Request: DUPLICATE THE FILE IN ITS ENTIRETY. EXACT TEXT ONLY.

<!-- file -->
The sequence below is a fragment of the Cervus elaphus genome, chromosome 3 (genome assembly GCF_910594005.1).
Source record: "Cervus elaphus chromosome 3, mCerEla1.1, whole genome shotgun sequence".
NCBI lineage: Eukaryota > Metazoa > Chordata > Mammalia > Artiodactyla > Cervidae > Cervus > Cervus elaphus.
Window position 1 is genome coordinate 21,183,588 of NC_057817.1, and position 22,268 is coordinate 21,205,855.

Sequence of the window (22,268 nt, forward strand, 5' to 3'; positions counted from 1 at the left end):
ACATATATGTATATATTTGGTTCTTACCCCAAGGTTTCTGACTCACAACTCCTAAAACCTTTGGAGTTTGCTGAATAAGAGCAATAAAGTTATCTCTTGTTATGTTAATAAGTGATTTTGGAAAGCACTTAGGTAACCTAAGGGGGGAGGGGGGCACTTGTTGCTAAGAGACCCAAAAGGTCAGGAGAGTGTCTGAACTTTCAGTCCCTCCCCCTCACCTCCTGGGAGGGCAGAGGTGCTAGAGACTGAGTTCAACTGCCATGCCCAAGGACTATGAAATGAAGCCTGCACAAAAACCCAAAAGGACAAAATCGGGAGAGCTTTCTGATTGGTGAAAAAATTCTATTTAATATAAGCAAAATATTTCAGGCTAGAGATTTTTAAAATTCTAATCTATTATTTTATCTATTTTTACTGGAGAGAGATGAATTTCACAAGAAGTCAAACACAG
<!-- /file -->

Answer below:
The sequence below is a fragment of the Cervus elaphus genome, chromosome 3 (genome assembly GCF_910594005.1).
Source record: "Cervus elaphus chromosome 3, mCerEla1.1, whole genome shotgun sequence".
NCBI lineage: Eukaryota > Metazoa > Chordata > Mammalia > Artiodactyla > Cervidae > Cervus > Cervus elaphus.
Window position 1 is genome coordinate 21,183,588 of NC_057817.1, and position 22,268 is coordinate 21,205,855.

Sequence of the window (22,268 nt, forward strand, 5' to 3'; positions counted from 1 at the left end):
ACATATATGTATATATTTGGTTCTTACCCCAAGGTTTCTGACTCACAACTCCTAAAACCTTTGGAGTTTGCTGAATAAGAGCAATAAAGTTATCTCTTGTTATGTTAATAAGTGATTTTGGAAAGCACTTAGGTAACCTAAGGGGGGAGGGGGGCACTTGTTGCTAAGAGACCCAAAAGGTCAGGAGAGTGTCTGAACTTTCAGTCCCTCCCCCTCACCTCCTGGGAGGGCAGAGGTGCTAGAGACTGAGTTCAACTGCCATGCCCAAGGACTATGAAATGAAGCCTGCACAAAAACCCAAAAGGACAAAATCGGGAGAGCTTTCTGATTGGTGAAAAAATTCTATTTAATATAAGCAAAATATTTCAGGCTAGAGATTTTTAAAATTCTAATCTATTATTTTATCTATTTTTACTGGAGAGAGATGAATTTCACAAGAAGTCAAACACAG